Ireland is not the Vatican, and one referendum in a largely Catholic country doesn’t do a thing to change church doctrine. It is all the more disappointing then, when the immediate reaction out of Rome is to decry the decision of the Irish people to allow gay marriage as a “defeat for humanity.” The opposite is true.
In a country where well over 80% of the population are Catholic, the decision to allow gay marriage is supported by more than 60% of voters. Instead of chastising this decision as a defeat, the Vatican should declare victory that civil minded, God loving people can show such courage and respect to the family-minded GLBT community. The Irish should be proud of themselves.
Pope Francis, too, should be pleased to see fulfillment of his plea for tolerance and acceptance:
“If a person is gay and seeks God and has good will, who am I to judge?”
– Pope Francis
There is no better will than committing your life to the love and care of a spouse and creating a family bond. By withholding judgement and urging respect for gay people, Pope Francis is also sending out a message of inclusiveness.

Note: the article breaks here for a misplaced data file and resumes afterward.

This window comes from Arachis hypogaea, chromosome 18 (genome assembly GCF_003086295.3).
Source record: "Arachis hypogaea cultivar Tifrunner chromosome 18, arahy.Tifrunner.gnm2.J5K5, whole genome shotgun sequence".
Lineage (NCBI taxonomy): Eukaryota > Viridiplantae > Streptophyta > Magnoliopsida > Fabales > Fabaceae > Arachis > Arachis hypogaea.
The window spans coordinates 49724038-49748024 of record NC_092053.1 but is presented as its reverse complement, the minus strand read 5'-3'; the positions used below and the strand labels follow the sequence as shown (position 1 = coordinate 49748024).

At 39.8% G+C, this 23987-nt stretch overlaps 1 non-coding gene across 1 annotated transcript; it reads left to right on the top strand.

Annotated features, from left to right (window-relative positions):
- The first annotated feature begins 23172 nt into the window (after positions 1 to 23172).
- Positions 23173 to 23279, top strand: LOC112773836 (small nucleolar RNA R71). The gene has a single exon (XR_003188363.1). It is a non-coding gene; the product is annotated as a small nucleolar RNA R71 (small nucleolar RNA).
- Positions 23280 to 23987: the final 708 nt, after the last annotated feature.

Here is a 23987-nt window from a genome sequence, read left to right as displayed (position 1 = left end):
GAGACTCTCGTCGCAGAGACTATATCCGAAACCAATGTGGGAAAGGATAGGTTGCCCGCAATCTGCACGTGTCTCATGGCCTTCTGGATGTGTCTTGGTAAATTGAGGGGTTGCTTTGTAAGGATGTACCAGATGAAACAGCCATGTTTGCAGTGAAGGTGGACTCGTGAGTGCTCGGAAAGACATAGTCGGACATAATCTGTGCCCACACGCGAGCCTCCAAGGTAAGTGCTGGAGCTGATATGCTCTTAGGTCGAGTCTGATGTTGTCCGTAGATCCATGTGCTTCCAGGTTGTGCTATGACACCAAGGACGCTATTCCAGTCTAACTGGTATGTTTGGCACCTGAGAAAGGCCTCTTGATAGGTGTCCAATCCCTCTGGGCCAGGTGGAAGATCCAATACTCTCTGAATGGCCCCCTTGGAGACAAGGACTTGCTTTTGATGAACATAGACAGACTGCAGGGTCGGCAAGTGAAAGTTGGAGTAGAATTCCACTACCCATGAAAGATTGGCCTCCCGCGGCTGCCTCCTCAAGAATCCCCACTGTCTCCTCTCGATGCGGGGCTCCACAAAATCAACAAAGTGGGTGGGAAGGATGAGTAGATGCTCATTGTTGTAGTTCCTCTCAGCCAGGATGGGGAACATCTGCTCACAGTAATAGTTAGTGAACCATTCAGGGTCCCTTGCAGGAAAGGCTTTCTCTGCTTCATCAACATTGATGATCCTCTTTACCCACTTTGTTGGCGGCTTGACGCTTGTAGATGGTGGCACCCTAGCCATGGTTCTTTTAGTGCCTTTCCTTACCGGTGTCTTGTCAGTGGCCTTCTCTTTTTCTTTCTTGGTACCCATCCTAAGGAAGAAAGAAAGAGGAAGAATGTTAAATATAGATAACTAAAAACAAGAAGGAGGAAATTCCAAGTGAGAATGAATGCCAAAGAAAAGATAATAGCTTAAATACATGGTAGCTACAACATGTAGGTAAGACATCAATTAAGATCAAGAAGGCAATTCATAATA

At a time when the ranks of the religiously unaffiliated “nones” are growing faster than any other religious grouping, it is important for all faiths of tolerance and respect to reach out to new communities who broadly share their values and beliefs. More importantly, in the context of the Irish referendum, it is essential for the Vatican to respect the separation of church and state and recognize that the institution of marriage is no longer only a matter of spiritual identity, but a legal institution that has consequences for couples and families committed to caring for one another.
As the Vatican prepares to discuss family issues at the Synod of Bishops in October later this year, let us pray for a spirit of tolerance, inclusiveness and respect. That would be a true victory over the hateful and parochial attitudes of vengeance and dogmatism that only leads people to reject spiritual identity altogether.